To measure the contact angle of molten iron on the substrate, 1.5 g of iron-carbon sample particles was placed in the Al2O3 funnel, which was set in the injection system. The substrate and the injection system were heated to 1673 K from room temperature at the heating rate of 15 K/min (0.25 K/s) and then held isothermally at this temperature for 1800 s. The inert atmosphere in the furnace was maintained by flowing 99.99% purity argon gas at a rate of 0.5 L/min (0.83 × 10−6 m3/s). After holding at this temperature, the molten iron-carbon sample was pushed from the Al2O3 funnel by the Al2O3 pushing bar and dropped onto the substrate. From this moment of injection, a digital camera was used to capture images of the droplet wetting on the substrate at the experimental temperature every 60 s for a period of 1800 s. The contact angle value at the first moment of contact between the iron sample and the substrate should be the initial contact angle. However, the droplet vibrated during the first several seconds of contact. This vibration impeded the precise measurement of the initial contact angle. Thus, the initial contact angle was defined as the contact angle value measured 5 s after the first moment of contact between the two phases. The effects of the droplet vibration on the triple line movement and reactions between the iron and substrate in this 5-second period were neglected in this study. The captured images were used to measure the contact angle between the substrates and the iron samples. Finally, the furnace was cooled by turning off the furnace power.
The cooled samples were mounted in resin and cut in half to observe the interfacial phenomena between the substrates and iron samples by optical microscopy. The cross-sections of the samples were polished with 1-μm diamond paste. An analysis of Al2O3 distribution was performed by analysing images of the substrates using optical micrographs.
Figure 2 plots the apparent contact angle variation over time of the iron-3.27 mass% carbon sample, MS1, wetting on substrates of SN0, SN5, and SN10, containing 0, 5, and 10 vol% Al2O3, respectively. The contact angles significantly decrease with time in the initial 300 s of contact. After this period, they stabilize at constant values, apparently equilibrium contact angles. For the iron-3.70 mass% carbon sample, MS2, and iron-4.26 mass% carbon sample, MS3, in contact with all experimental substrates, the variations of contact angles with time are plotted as shown in Figs. 3 and 4, respectively. A gradual decrease in the contact angles occurs in the initial 300 s of contact, and then the contact angles maintain constant values. These results show similarities in behaviour to that of MS1 wetting on SN0, SN5, and SN10 substrates.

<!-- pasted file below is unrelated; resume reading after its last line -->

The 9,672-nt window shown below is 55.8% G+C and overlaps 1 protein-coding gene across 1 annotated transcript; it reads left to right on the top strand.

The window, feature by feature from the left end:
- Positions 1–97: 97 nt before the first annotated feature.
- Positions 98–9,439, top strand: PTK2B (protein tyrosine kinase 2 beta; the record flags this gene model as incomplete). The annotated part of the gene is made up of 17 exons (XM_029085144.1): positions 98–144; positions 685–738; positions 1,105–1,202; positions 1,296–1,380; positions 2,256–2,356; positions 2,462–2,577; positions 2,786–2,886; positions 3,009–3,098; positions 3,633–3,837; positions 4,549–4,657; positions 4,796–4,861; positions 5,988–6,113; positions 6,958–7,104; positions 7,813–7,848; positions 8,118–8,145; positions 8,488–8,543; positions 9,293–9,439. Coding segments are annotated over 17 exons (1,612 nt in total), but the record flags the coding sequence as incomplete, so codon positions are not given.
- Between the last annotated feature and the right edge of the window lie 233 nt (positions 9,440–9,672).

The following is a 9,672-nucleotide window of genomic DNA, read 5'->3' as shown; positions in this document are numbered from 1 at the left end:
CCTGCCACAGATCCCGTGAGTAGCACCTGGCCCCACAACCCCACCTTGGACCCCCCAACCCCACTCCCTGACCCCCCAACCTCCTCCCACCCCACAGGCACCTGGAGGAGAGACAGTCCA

Dynamic wetting of MS1 sample on simulant coke substrate.
Dynamic wetting of MS2 sample on simulant coke substrate.
Dynamic wetting of MS3 sample on simulant coke substrate.
From these results, the reactive wetting behaviour of the iron samples on the substrates can be divided into two periods. The first period, or early stage, is defined as the contact time of 0 to 300 s. In this period, the contact angles gradually decrease from an initial value. The second period is defined from 300 s to the end of the observation period, referred to as the constant stage, when the contact angle values remain apparently unchanged.
During the early stage, the Al2O3 amount in the substrate obviously influences the reactive wetting behaviour between the carbon-unsaturated iron and the substrate, which causes differences in contact angle values between the substrates. The contact angle value in the early stage decreases with increasing Al2O3 amounts in the substrate. Our previous study2) reported the negative effect of Al2O3 on the rate of carbon dissolution. The study showed that the difference of carbon dissolution rates was related to the amount of Al2O3 in the substrate, which affected the effective reaction area ratio at the reaction interface. Therefore, during the early stage in this study, it is thought that the reactive wetting behaviour depends on the amount of Al2O3 in the substrate, which influences the carbon dissolution reaction rate until carbon reaches saturation in the iron sample.
During the constant stage, the results show apparent equilibrium contact angles of 82, 87, and 90° when the MS1, MS2, and MS3 samples are wet on the substrates, as shown in Figs. 2, 3, and 4, respectively. No obvious difference in apparent equilibrium contact angle occurs by varying the amount of Al2O3 in the substrates.
From above discussions, it was regarded in this study that the early stage and the constant stage are the carbon unsaturated stage and the carbon saturated stage, respectively.